The ‘just-graduated-2018’ Classics major, Eli Westerman, will spend part of this summer readying for publication a papyrus in the Beinecke Library (P.CtYBR inv. 1020a), the mutilated remains of a private (continued) letter sent to a friend, most likely at some point in the second century CE. The writer of the letter opens his missive with good wishes for his friend and his friend’s entire household. His friend’s name was lost when the first line of the letter disappeared. Then he tells his friend he has received the fishes he sent to him, and he goes on to encourage his friend, ‘don’t trouble yourself if X should happen’ (we do not know what X might be, as the letter breaks off in the middle of the fifth line. μὴ οὖν ϲεαυτῷ | ἐπιβαρεῖ· ἐὰν δὲ [ “Don’t be hard on yourself if X should happen …’.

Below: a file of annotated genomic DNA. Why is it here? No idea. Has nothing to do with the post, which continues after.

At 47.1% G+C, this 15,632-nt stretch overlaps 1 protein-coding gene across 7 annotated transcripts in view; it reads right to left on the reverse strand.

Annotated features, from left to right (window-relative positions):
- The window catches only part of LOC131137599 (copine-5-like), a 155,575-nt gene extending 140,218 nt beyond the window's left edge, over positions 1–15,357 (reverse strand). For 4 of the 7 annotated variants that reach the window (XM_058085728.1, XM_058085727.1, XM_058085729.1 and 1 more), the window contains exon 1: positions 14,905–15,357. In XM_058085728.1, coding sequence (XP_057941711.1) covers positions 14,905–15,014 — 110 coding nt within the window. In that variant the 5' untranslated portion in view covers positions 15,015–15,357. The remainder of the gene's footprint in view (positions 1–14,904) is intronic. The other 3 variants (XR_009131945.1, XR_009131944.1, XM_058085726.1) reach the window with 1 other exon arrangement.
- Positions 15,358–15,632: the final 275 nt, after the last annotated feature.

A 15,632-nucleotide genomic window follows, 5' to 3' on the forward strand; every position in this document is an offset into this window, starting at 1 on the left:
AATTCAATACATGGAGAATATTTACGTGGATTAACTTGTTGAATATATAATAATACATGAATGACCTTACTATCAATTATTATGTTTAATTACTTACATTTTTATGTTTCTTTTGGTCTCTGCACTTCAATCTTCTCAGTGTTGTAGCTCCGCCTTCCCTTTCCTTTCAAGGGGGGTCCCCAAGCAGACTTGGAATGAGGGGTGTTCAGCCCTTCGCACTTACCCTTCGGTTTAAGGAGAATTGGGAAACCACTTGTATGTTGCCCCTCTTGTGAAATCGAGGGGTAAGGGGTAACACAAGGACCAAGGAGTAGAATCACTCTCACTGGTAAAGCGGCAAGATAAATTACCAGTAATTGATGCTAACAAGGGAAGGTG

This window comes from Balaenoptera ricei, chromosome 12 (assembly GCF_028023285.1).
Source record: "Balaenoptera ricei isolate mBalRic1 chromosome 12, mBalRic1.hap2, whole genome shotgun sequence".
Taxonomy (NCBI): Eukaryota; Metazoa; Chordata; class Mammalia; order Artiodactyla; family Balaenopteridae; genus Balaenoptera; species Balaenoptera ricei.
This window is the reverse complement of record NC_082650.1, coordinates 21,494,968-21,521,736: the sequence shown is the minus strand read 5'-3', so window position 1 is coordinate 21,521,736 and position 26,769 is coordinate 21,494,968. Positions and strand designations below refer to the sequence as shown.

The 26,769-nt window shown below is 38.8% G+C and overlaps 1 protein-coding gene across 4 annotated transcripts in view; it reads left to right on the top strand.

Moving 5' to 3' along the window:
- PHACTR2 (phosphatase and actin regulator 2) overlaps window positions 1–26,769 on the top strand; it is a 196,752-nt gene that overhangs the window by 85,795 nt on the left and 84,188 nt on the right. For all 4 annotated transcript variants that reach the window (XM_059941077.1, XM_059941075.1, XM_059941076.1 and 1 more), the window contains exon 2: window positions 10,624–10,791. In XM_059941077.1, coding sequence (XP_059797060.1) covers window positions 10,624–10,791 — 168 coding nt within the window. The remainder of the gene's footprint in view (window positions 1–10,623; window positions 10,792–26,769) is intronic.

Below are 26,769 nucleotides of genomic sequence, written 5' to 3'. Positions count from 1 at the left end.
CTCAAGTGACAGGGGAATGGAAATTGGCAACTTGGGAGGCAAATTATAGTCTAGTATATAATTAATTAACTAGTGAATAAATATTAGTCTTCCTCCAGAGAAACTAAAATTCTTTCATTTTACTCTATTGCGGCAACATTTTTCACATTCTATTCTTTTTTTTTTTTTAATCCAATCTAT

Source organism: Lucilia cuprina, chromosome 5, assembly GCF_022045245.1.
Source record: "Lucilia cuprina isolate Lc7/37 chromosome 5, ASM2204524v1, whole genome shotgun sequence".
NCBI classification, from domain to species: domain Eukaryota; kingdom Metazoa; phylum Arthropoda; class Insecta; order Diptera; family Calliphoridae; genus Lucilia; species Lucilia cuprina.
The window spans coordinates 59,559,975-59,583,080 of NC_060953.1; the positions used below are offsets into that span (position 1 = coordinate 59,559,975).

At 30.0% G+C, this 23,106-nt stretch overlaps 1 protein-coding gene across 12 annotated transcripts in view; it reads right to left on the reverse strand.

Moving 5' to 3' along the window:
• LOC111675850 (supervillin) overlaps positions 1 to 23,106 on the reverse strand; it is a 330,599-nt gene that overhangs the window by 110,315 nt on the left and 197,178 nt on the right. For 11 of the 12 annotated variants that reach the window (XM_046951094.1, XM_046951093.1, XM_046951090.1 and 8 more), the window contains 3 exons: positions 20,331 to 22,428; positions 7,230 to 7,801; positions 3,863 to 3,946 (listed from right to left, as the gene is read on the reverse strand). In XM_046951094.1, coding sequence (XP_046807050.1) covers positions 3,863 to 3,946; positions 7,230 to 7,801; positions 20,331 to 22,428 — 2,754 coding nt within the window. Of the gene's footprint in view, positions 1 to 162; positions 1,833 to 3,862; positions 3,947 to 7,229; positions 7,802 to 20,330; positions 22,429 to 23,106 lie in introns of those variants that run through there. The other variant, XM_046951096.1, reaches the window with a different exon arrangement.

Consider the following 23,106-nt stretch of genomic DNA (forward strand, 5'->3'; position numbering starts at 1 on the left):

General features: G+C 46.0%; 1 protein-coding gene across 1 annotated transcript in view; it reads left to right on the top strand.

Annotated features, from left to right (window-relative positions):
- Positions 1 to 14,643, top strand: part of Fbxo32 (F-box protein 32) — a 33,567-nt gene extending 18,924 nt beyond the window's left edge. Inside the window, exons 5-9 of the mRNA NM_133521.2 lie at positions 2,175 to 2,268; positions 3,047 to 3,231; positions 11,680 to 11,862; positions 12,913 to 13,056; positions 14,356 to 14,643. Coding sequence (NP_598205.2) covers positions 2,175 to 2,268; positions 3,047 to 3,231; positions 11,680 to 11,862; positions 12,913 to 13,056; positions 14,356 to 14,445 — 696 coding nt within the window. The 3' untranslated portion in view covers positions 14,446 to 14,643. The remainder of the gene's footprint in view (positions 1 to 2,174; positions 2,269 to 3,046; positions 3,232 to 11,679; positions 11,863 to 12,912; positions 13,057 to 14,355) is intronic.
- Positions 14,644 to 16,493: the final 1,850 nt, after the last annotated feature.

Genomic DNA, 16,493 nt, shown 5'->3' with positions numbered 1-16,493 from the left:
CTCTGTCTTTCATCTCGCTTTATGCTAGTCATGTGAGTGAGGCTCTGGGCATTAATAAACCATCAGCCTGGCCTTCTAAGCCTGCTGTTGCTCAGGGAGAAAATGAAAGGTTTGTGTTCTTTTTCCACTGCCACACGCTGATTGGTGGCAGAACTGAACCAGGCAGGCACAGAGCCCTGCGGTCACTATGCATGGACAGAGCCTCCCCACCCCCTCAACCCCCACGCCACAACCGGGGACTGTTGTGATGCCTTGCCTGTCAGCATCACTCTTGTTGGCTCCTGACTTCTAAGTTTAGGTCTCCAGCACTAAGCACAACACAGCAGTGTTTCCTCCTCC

The letter, although only a portion is preserved, is conspicuous for the sophistication of the writer’s vocabulary and the meticulousness of his orthography. By the Roman period, when this letter was composed, it is somewhat unusual to find an example of ‘everyday’ writing so free from the common slips of itacism and other orthographic blemishes that ordinary people tend to make.